With all the warm weather we’ve been having recently (at least if you’re on the East Coast), I can’t wait to grill more. I normally just throw on chicken, steak, or salmon which is probably the majority of what you do too. (Side note here are the 5 best steak cuts for the grill.) However, while you’re enjoying a good steak… don’t count out grilled vegetables as one of the great food ingredients to use on your Weber Genesis S-330.
Methods to Prep & Cook Grilled Vegetables
There are many different ways to prep and cook vegetables on the grill. You can always place them right on the grill if you’re looking for a good charred flavor. However, make sure you use some type of cooking spray so they don’t stick. Another great way to cook them is by using many types of veggies and making a kabob. It’s a great way to keep it interesting and add a variety of foods. Another method is to cook the vegetables while they’re wrapped in aluminum foil. This makes for easy clean up.
Vegetables normally take anywhere 3-10 minutes on the grill (MUCH) less time than meat! Make sure you’re mindful of that and plan out the rest of your cooking preparation accordingly.
I normally add a little olive oil and S&P. However, play around with different herbs and spices. Don’t forget to add some garlic in the mix.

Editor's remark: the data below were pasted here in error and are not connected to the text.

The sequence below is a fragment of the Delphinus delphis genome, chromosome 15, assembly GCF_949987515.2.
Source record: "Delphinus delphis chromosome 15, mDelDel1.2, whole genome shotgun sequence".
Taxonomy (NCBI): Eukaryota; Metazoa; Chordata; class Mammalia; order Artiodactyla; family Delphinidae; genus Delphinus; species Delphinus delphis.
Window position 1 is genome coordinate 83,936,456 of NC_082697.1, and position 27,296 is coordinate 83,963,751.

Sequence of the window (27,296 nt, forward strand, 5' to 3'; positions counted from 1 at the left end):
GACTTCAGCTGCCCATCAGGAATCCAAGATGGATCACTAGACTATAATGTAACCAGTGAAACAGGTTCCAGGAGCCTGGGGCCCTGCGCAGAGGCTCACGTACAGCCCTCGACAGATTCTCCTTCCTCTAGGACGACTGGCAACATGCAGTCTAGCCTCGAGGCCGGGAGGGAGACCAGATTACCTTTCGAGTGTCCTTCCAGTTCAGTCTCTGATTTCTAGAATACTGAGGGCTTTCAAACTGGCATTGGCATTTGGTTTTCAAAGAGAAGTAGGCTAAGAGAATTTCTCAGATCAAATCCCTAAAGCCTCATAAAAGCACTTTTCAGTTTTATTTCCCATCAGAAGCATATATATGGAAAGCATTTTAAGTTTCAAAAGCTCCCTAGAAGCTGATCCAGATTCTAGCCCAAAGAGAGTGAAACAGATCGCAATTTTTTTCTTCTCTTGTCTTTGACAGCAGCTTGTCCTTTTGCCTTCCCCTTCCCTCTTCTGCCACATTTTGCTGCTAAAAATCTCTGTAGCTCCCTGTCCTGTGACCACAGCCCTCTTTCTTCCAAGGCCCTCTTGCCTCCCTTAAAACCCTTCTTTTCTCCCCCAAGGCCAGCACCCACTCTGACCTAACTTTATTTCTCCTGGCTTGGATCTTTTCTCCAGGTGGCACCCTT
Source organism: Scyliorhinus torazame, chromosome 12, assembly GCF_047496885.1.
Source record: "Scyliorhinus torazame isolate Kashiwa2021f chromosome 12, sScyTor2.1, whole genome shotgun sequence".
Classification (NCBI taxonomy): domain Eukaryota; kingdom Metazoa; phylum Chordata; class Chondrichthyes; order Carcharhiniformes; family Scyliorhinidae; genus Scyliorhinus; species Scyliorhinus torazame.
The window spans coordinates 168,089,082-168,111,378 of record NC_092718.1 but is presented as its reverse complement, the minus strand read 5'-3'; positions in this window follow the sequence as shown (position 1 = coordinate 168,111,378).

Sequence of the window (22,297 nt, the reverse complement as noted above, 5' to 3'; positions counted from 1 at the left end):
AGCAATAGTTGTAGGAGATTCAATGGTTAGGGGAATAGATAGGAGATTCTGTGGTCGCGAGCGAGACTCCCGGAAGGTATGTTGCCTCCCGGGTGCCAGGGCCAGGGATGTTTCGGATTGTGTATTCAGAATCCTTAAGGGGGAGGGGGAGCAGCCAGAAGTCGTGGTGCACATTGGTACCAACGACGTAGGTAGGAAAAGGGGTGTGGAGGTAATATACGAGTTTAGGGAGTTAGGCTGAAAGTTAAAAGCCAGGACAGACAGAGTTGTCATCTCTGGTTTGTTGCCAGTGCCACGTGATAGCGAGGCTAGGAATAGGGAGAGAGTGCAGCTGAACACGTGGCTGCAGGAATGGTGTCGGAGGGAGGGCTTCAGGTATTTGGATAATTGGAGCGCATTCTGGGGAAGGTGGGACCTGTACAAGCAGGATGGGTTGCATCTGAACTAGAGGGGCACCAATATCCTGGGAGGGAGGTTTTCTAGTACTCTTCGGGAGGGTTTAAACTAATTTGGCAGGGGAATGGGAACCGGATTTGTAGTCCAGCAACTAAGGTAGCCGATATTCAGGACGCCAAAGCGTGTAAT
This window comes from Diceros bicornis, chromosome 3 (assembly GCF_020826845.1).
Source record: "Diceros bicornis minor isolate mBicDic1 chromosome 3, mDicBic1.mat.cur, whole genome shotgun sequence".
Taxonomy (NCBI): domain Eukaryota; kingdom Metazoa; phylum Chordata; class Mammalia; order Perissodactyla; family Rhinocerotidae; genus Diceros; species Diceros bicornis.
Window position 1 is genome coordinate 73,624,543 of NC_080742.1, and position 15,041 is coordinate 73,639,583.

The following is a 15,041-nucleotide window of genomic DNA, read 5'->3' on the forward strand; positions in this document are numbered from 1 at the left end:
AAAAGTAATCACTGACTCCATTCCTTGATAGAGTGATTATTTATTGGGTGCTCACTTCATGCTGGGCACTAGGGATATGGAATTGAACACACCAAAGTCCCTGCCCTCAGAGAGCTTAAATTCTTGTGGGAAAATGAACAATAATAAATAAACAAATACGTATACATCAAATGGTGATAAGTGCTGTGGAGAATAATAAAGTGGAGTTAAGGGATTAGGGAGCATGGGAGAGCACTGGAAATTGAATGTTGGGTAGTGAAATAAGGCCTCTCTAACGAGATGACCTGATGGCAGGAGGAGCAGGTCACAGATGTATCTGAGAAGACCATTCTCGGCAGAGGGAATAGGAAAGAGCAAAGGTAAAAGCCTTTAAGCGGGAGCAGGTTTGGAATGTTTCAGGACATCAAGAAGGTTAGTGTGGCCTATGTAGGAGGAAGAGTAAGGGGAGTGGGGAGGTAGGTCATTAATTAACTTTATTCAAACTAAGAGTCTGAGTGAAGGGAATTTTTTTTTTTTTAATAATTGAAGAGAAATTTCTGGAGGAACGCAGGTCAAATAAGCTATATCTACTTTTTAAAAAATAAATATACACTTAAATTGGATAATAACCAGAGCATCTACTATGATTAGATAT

Best Vegetables for Grilling
- Corn: especially when it’s in season in the summer
- Eggplant: many people don’t think of this veggie, but it’s one of my favorite ways to cook eggplant. Also it’s SO much healthier than eggplant parm.
- Zucchini & yellow squash: these are very similar vegetables for me so I always kind of lump them into the same category.
- Bell peppers: try red, yellow, and orange peppers to add some color to your meal
- Asparagus: AMAZING.
- Cremini mushrooms: not all mushrooms work for the grill, these are great for vegetable kabobs
- Onions & carrots: again, I always cook these two together.
- Artichokes: for when you’re feeling extra gourmet
- Green beans: I originally had thought of these, but it gives them a great texture.
Article written by GUADS staff member, Christina